Absorption and Bioavailability — Studies in healthy volunteers and patients with diabetes demonstrated that HUMALOG is absorbed more quickly than regular human insulin. In healthy volunteers given subcutaneous doses of HUMALOG ranging from 0.1 to 0.4 unit/kg, peak serum levels were seen 30 to 90 minutes after dosing. When healthy volunteers received equivalent doses of regular human insulin, peak insulin levels occurred between 50 to 120 minutes after dosing. Similar results were seen in patients with type 1 diabetes (see Figure 2).
Figure 2: Serum HUMALOG and Insulin Levels After Subcutaneous Injection of Regular Human Insulin or HUMALOG (0.2 unit/kg) Immediately Before a High Carbohydrate Meal in 10 Patients with Type 1 Diabetes.a
a Baseline insulin concentration was maintained by infusion of 0.2 mU/min/kg human insulin.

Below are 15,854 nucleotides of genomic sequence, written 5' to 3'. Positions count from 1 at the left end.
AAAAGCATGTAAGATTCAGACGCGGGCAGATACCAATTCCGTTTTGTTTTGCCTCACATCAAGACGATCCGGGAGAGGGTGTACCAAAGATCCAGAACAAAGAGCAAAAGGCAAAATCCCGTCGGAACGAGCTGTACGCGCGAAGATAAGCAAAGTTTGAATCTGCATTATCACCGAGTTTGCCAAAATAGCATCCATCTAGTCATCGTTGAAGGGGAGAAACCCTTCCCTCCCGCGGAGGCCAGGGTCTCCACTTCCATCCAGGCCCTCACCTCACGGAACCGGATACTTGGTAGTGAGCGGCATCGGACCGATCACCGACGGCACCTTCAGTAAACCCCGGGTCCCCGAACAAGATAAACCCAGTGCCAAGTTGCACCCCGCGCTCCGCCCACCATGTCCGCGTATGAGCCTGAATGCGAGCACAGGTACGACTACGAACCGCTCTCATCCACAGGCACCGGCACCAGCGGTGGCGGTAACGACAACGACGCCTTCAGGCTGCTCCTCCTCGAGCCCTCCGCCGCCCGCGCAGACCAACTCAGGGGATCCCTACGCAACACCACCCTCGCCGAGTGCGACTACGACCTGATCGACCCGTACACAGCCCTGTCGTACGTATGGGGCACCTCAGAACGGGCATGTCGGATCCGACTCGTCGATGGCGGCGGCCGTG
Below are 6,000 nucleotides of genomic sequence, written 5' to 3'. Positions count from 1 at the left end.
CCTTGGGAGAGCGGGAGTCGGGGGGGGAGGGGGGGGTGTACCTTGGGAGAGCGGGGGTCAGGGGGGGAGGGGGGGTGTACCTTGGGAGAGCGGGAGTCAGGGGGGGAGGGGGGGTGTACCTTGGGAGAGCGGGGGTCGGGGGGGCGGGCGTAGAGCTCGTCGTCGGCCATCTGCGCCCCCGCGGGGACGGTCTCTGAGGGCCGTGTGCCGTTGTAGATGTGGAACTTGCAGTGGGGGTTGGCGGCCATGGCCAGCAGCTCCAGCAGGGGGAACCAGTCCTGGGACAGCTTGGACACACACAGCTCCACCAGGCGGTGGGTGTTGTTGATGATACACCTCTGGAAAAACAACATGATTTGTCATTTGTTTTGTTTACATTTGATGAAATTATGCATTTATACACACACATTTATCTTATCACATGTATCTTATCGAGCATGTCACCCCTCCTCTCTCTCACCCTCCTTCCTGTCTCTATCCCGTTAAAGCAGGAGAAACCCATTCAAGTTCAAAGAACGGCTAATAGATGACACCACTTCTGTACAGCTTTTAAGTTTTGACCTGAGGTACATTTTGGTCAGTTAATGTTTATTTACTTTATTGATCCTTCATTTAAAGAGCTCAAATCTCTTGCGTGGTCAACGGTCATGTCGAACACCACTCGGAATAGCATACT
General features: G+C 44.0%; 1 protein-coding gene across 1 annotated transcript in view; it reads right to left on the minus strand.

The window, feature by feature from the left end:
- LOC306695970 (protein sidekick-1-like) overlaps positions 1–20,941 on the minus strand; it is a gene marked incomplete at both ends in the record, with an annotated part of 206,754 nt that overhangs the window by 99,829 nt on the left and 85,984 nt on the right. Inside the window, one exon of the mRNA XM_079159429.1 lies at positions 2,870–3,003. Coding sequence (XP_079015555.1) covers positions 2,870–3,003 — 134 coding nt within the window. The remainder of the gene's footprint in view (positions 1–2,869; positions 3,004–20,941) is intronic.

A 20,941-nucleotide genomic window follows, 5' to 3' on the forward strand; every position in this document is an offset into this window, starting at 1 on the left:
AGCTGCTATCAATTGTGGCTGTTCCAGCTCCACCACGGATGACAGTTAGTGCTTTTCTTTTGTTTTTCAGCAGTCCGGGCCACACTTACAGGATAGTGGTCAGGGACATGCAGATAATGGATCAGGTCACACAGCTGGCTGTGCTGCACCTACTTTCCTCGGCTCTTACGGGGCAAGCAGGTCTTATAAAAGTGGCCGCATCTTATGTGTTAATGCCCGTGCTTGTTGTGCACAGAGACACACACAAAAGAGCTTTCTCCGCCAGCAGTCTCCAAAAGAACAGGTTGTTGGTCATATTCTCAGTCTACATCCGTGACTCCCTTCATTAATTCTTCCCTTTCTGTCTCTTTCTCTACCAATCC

HUMALOG was absorbed at a consistently faster rate than regular human insulin in healthy male volunteers given 0.2 unit/kg at abdominal, deltoid, or femoral subcutaneous sites. After HUMALOG was administered in the abdomen, serum drug levels were higher and the duration of action was slightly shorter than after deltoid or thigh administration. Bioavailability of HUMALOG is similar to that of regular human insulin. The absolute bioavailability after subcutaneous injection ranges from 55% to 77% with doses between 0.1 to 0.2 unit/kg, inclusive.
Distribution — After subcutaneous administration, the volume of distribution for HUMALOG is identical to that of regular human insulin, with a range of 0.26 to 0.36 L/kg. When administered intravenously, the volume of distribution of HUMALOG (range of 0.26 to 0.36 L/kg) was similar to that of regular human insulin (range of 0.32 to 0.67 L/kg).